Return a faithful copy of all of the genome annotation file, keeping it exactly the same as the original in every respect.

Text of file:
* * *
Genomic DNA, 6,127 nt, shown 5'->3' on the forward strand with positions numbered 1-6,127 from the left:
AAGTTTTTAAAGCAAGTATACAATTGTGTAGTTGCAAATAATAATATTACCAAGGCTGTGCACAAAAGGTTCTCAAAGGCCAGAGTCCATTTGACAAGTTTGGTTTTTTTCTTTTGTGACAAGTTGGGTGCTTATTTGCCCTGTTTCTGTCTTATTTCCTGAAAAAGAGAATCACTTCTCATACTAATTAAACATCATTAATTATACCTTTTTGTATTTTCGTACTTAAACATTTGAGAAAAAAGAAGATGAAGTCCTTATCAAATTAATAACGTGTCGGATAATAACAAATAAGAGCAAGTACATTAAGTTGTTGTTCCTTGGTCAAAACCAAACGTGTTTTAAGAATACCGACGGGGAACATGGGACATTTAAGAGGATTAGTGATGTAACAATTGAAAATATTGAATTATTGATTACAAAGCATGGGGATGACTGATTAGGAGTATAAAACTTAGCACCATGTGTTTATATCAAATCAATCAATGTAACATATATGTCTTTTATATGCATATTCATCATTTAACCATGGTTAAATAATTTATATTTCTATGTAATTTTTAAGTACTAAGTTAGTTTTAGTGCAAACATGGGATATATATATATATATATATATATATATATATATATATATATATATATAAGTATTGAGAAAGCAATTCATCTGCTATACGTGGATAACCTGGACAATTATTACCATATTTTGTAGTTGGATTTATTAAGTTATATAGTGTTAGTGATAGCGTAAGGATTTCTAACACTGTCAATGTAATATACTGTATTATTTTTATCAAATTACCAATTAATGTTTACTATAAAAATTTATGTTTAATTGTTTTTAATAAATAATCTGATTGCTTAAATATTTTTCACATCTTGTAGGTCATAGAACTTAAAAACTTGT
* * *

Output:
Genomic DNA, 6,127 nt, shown 5'->3' on the forward strand with positions numbered 1-6,127 from the left:
AAGTTTTTAAAGCAAGTATACAATTGTGTAGTTGCAAATAATAATATTACCAAGGCTGTGCACAAAAGGTTCTCAAAGGCCAGAGTCCATTTGACAAGTTTGGTTTTTTTCTTTTGTGACAAGTTGGGTGCTTATTTGCCCTGTTTCTGTCTTATTTCCTGAAAAAGAGAATCACTTCTCATACTAATTAAACATCATTAATTATACCTTTTTGTATTTTCGTACTTAAACATTTGAGAAAAAAGAAGATGAAGTCCTTATCAAATTAATAACGTGTCGGATAATAACAAATAAGAGCAAGTACATTAAGTTGTTGTTCCTTGGTCAAAACCAAACGTGTTTTAAGAATACCGACGGGGAACATGGGACATTTAAGAGGATTAGTGATGTAACAATTGAAAATATTGAATTATTGATTACAAAGCATGGGGATGACTGATTAGGAGTATAAAACTTAGCACCATGTGTTTATATCAAATCAATCAATGTAACATATATGTCTTTTATATGCATATTCATCATTTAACCATGGTTAAATAATTTATATTTCTATGTAATTTTTAAGTACTAAGTTAGTTTTAGTGCAAACATGGGATATATATATATATATATATATATATATATATATATATATATATATATAAGTATTGAGAAAGCAATTCATCTGCTATACGTGGATAACCTGGACAATTATTACCATATTTTGTAGTTGGATTTATTAAGTTATATAGTGTTAGTGATAGCGTAAGGATTTCTAACACTGTCAATGTAATATACTGTATTATTTTTATCAAATTACCAATTAATGTTTACTATAAAAATTTATGTTTAATTGTTTTTAATAAATAATCTGATTGCTTAAATATTTTTCACATCTTGTAGGTCATAGAACTTAAAAACTTGT